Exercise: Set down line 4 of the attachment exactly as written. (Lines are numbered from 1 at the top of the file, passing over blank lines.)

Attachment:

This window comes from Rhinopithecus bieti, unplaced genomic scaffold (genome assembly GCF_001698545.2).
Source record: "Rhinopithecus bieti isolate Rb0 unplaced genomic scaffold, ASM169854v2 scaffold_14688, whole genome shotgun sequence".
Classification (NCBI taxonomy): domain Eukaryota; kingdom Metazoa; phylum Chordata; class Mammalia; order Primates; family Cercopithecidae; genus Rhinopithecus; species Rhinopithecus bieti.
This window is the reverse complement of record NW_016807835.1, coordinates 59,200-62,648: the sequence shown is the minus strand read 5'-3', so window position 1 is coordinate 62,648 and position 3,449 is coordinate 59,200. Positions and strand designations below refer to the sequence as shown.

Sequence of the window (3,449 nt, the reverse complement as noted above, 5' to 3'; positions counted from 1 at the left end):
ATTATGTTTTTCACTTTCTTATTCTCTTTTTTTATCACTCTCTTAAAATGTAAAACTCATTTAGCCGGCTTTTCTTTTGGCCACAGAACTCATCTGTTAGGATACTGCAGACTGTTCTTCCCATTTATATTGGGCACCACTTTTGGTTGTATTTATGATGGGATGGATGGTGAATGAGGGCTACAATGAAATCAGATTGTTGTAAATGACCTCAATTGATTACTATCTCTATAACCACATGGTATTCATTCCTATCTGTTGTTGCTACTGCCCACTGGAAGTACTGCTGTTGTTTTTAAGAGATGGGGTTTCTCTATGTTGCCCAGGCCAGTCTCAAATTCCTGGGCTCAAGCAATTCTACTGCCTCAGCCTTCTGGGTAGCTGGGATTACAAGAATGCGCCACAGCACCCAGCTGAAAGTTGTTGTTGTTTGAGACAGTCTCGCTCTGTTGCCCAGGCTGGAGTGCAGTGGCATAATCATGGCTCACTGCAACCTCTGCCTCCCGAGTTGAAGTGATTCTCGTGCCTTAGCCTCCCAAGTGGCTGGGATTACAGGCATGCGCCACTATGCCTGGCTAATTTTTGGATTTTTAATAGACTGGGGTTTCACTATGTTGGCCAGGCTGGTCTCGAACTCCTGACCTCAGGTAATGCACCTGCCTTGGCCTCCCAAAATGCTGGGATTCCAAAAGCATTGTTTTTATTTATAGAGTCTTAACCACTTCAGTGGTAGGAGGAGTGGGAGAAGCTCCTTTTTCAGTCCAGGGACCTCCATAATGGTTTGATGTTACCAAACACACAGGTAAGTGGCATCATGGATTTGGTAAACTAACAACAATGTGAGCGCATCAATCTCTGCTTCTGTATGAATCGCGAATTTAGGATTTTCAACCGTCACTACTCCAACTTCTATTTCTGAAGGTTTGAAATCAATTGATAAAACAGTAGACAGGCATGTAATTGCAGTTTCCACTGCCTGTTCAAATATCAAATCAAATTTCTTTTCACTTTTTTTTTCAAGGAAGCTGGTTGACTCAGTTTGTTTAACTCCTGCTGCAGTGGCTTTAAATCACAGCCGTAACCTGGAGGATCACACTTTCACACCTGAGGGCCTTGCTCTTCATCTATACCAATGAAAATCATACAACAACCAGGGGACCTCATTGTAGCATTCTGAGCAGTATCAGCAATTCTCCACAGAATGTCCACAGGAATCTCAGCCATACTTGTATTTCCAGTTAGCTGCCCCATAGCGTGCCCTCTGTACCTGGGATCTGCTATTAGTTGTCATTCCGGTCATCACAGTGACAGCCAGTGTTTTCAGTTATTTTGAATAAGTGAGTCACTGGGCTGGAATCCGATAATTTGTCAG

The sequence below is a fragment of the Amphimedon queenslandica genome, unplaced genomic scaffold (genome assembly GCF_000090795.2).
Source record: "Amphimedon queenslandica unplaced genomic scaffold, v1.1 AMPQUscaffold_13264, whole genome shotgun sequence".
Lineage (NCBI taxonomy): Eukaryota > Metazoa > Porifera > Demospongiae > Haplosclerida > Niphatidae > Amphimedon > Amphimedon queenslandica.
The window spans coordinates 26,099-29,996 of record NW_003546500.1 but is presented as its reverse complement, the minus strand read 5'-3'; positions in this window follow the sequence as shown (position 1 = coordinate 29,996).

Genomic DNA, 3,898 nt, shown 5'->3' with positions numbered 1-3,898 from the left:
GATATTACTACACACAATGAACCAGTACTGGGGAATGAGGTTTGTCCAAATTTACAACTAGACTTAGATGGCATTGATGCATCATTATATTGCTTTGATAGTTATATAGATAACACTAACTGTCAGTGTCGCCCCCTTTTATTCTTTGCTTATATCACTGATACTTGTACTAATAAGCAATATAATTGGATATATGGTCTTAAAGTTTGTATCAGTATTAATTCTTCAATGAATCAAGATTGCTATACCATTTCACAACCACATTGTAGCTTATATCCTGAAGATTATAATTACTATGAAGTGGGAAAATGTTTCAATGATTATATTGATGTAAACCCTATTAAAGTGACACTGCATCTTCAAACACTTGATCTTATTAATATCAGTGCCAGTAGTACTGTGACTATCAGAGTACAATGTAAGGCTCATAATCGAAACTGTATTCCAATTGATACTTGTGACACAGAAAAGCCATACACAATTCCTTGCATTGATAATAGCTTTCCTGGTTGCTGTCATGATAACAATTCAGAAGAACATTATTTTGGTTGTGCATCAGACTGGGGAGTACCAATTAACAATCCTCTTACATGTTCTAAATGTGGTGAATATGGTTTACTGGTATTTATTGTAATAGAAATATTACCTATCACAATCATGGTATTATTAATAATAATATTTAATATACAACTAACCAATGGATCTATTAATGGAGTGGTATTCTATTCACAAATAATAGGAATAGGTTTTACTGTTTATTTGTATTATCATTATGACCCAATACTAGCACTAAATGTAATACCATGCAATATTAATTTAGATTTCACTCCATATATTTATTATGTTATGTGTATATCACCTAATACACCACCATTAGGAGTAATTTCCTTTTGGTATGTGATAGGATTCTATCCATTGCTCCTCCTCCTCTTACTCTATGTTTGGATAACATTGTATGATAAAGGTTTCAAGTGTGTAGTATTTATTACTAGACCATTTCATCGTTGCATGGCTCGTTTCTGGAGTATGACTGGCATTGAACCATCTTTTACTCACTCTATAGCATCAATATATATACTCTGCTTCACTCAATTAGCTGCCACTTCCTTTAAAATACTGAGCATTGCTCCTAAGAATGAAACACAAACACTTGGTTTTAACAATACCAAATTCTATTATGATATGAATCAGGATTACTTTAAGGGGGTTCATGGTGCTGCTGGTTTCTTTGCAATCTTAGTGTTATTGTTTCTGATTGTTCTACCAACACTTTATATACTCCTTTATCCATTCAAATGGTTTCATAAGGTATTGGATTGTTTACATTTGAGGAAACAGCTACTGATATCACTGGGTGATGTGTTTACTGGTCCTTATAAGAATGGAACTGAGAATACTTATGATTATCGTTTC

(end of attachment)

This window is the reverse complement of record NW_016807835.1, coordinates 59,200-62,648: the sequence shown is the minus strand read 5'-3', so window position 1 is coordinate 62,648 and position 3,449 is coordinate 59,200. Positions and strand designations below refer to the sequence as shown.